Rod MacDonald

A Tale of Two Americas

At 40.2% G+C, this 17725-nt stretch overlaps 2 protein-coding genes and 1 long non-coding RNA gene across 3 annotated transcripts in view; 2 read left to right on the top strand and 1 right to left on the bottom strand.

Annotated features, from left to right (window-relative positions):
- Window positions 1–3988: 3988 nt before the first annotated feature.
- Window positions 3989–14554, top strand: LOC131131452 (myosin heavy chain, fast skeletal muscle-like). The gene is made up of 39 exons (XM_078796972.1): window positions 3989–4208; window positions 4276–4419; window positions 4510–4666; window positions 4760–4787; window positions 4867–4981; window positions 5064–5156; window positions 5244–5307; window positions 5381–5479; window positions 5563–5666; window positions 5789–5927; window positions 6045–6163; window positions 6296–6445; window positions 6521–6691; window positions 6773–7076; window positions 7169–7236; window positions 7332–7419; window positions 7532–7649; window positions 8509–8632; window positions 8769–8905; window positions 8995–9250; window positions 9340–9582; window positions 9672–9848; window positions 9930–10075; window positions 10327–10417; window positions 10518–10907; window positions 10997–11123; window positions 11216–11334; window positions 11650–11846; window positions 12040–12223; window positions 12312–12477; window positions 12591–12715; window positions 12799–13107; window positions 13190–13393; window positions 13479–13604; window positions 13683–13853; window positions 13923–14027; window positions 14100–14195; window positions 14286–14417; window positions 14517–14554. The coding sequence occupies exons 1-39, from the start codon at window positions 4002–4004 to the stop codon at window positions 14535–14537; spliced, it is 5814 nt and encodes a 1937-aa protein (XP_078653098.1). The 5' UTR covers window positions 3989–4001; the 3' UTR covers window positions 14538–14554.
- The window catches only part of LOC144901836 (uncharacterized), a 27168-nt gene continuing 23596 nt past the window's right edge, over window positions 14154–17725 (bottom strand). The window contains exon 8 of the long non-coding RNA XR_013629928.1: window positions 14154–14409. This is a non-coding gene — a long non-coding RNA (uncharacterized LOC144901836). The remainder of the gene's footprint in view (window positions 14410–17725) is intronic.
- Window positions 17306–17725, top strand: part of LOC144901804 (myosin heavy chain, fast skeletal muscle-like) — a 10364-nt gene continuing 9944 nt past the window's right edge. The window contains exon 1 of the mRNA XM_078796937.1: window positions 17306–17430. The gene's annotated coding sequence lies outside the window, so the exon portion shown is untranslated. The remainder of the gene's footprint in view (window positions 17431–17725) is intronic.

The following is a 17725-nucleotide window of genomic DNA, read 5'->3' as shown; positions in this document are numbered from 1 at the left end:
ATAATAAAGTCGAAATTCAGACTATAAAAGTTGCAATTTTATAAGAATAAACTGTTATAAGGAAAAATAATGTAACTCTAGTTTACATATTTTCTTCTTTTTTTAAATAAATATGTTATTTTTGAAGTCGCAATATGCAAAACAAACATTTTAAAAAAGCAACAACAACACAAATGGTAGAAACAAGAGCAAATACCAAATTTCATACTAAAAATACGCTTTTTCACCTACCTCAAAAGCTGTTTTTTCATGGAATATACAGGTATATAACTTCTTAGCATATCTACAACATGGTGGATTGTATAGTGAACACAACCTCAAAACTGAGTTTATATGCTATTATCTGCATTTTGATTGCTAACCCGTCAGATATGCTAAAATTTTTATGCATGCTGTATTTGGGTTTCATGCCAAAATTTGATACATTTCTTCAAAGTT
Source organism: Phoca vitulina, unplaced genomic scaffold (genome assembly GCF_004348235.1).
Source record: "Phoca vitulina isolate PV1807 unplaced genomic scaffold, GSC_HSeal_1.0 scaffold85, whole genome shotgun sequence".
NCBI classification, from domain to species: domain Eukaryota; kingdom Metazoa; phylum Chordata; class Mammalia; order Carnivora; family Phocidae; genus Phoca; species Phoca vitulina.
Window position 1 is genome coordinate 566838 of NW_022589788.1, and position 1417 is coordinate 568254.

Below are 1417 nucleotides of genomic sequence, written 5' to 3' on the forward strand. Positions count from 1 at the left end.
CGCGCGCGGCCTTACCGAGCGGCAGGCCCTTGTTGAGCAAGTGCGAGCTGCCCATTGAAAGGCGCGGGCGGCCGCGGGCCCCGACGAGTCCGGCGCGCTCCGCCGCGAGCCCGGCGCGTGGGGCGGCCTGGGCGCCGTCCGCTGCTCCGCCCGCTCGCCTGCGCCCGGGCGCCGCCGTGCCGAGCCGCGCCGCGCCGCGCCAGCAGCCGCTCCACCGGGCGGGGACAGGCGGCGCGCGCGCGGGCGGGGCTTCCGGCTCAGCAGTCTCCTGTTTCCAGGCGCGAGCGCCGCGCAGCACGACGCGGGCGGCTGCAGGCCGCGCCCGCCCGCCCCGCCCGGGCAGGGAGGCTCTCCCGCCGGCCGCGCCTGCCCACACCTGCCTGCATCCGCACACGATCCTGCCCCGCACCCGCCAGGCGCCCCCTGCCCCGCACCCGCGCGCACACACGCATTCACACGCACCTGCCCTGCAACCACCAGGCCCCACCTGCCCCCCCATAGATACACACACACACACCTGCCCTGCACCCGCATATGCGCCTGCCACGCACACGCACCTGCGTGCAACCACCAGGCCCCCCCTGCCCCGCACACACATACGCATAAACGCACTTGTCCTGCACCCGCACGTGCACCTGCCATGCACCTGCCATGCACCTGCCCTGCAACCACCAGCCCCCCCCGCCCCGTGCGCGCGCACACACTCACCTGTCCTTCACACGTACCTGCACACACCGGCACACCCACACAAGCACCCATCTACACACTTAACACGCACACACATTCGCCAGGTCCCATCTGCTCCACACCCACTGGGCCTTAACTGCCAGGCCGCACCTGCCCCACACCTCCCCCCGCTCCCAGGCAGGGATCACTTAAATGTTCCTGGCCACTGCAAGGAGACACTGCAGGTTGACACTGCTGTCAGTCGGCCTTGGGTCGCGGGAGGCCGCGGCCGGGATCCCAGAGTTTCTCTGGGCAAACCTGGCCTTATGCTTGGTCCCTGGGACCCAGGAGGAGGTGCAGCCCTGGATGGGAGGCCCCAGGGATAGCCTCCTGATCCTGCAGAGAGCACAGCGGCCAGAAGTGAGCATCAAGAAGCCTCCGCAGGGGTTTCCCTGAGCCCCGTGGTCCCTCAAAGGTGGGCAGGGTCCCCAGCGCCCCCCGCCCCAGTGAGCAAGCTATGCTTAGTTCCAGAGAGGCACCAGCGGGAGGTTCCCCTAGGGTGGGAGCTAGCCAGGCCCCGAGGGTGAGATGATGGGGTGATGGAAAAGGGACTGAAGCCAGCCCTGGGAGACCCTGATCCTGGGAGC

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On his eighth new studio album, A Tale of Two Americas, folk singer/songwriter Rod MacDonald, who has staked out a personal/political landscape including autobiographical reflections and liberal social stances, continues to generate songs consistent with his previous efforts. Since he relocated from the northeast to Florida and started a family, MacDonald's reflections on his own life have becoming dependably domestic, and here he contributes "I'm Your Dad," an affectionate song directed to his infant daughter. "I Am Bob Dylan" is a humorous comment on the experiences of a man who boasts a head of dark (if graying) curly hair and is often seen with a guitar strap around his shoulder and a harmonica rack around his neck, even if he doesn't really resemble his chief influence. The confusion allows him to expand on personal experience to a more general comment on celebrity, and in other songs that reflect his personal participation, he also makes more universal observations: "The Lucky Ones" concerns the 2004 hurricanes that ravaged central Florida, and "Smoke," sung in the voice of a singer in a bar, comically fills in a cigarette addict on the amazing occurrences "while you were outside having a smoke." But much of the album is given over to MacDonald's topical political views, starting with the contrast between "Ray & Ron," Ray Charles and Ronald Reagan, who died in the same week, one a great singer, the other, in MacDonald's judgment, a president who "could sell you things you knew were completely wrong." MacDonald is no more generous to another governor of California in "The Governator," sung in the voice of a certain ex-bodybuilder and movie star who wonders, having saved the world from aliens on screen, "How hard can a simple budget be?" While MacDonald's position is clear in such songs, he leavens his attitude with humor, but he is in deadly earnest in such songs as "Terror," "My Beloved Enemy," "Sacrifice," "Peace," and the title track, in which he repeatedly excoriates American government policies, especially with regard to war and national security. Such sentiments are conveyed through simple folk tunes on which MacDonald, his guitar, and harmonica are accompanied only by a bass and another stringed instrument. The balance of humor and even the occasional romantic sentiment with the political jibes provides a good mixture, and MacDonald, if less concerned with being a poet than he once was, makes up for his plainspoken style with striking arguments, maintaining the folk tradition dating back to Woody Guthrie and beyond that questions authority and pokes fun and the powerful. [The American edition of the album released by Wind River Records contains one more track than the European-released one on Brambus Records, "Here I Stand," an effective song the copyright of which dates back to 1981. Enhanced CD content includes a photograph, promotional material, and links to websites.]

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